There’s been a bit of a ruckus on MetaFilter recently regarding a journalist, Laurie Garrett, who attended the World Economic Forum and sent an email to her friends filled with her personal thoughts an speculations about the conference. The email was of course not intended for publication, but this being the 21st century and what with the Internet and all, the email has spread far and wide.
At first, the MetaFilter denizens were a little bemused about the whole thing and doubtful about whether it really was written by Garrett. Once it was discovered that she did write it, there was some general discussion about the email contents and some comments about her apparent unprofessionalism as a journalist for passing on confidential information to her friends and then simply assuming that they wouldn’t pass it on (instead of, say, encrypting it, or at least putting some kind of disclaimer at the end).
Then it got interesting. Two days ago, Laurie Garrett emailed MetaFilter, castigating all the readers, clamiing that her privacy was being violated, bemoaning all the useless Internet geeks in the world and essentially telling us all to ‘get a life’.
That was more than enough to engage MetaFilter members, who were either infuriated and/or pleasantly amused at the rantings of a Pulitzer prize winning journalist who doesn’t understand how security works*, and seems to think that talking politics over dinner is necessarily better than talking politics over the Internet. Sigh. It’s a wonder that there are journalists who still ‘don’t get’ the Internet. The notion that everyone who participates on Internet forums are clones of the Simpsons Comic Book Guy is, well, completely illusory, infantile and destructive.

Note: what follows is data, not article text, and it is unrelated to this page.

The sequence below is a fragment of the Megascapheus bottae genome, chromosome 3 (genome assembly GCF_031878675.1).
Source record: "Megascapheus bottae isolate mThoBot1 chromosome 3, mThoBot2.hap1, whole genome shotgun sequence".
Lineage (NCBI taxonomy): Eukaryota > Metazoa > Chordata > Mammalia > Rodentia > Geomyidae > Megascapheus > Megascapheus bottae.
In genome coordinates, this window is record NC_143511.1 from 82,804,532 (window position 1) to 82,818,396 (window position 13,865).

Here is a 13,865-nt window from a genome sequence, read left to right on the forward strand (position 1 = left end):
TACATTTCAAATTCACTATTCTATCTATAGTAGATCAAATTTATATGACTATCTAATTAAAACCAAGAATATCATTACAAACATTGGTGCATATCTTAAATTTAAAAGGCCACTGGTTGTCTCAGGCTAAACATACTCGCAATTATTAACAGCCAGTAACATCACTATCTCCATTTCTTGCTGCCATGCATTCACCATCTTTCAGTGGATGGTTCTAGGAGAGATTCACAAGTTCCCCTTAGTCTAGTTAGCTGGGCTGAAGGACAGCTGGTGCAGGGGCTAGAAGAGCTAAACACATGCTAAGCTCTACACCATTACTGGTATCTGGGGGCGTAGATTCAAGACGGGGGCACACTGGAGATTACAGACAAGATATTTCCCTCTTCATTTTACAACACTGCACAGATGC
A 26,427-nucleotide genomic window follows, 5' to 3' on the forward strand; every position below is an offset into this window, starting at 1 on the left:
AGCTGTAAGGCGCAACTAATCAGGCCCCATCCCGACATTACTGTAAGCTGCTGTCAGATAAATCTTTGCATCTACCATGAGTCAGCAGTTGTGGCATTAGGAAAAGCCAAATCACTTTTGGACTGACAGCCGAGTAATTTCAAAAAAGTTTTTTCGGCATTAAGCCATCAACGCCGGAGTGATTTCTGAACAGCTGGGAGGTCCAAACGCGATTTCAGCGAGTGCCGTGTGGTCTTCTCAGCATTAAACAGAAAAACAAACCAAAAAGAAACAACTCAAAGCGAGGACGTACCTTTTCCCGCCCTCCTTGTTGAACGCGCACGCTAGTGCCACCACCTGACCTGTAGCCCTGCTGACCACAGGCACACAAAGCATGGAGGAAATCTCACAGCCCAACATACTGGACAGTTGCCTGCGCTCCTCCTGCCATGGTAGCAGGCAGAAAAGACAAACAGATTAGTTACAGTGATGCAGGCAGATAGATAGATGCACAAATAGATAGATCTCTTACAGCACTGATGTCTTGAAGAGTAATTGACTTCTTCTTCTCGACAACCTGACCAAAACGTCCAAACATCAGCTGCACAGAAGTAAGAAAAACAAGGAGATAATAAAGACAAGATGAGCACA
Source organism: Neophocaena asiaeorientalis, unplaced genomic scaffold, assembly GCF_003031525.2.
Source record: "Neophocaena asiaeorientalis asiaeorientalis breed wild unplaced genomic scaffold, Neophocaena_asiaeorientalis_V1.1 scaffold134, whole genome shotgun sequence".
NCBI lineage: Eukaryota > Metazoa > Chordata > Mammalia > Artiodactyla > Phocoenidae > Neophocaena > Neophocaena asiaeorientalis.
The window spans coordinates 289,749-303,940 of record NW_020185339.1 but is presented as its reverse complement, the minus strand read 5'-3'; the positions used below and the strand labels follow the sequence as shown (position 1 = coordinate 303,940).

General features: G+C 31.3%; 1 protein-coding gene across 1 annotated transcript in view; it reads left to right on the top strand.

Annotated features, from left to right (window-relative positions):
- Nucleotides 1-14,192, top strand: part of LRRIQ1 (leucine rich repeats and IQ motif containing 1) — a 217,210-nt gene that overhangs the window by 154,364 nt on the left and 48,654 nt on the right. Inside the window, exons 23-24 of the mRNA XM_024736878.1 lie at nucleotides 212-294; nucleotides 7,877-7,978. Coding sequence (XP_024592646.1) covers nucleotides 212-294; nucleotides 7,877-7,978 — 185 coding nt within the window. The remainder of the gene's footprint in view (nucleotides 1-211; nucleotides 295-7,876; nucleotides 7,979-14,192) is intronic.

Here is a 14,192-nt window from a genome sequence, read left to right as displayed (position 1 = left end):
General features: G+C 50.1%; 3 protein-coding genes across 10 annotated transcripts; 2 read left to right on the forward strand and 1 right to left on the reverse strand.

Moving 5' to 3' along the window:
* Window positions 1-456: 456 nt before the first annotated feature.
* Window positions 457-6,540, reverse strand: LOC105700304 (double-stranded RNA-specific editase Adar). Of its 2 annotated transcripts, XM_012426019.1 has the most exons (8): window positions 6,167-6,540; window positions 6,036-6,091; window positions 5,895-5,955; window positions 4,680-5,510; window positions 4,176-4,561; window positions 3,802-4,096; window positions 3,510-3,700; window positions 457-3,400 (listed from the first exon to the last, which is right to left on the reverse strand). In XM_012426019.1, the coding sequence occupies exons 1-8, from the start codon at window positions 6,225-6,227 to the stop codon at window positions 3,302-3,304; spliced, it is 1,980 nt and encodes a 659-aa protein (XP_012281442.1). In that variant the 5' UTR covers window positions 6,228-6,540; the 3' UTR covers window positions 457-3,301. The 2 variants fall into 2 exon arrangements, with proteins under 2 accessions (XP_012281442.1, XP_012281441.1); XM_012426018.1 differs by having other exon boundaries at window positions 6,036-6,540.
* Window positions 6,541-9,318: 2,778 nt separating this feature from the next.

* Emails don’t just magically appear on the Internet (or specifically, the web). Someone has to post them there, and in this case, it was one of Garrett’s friends. There’s no rational reason to get annoyed with MetaFilter, but if she does want to be annoyed, it’d be better for her to identify the original culprit(s). But as I said earlier, the blame lies with her as well, for not taking appropriate precautions when passing on sensitive information, which is a pretty risky and unprofessional thing to do.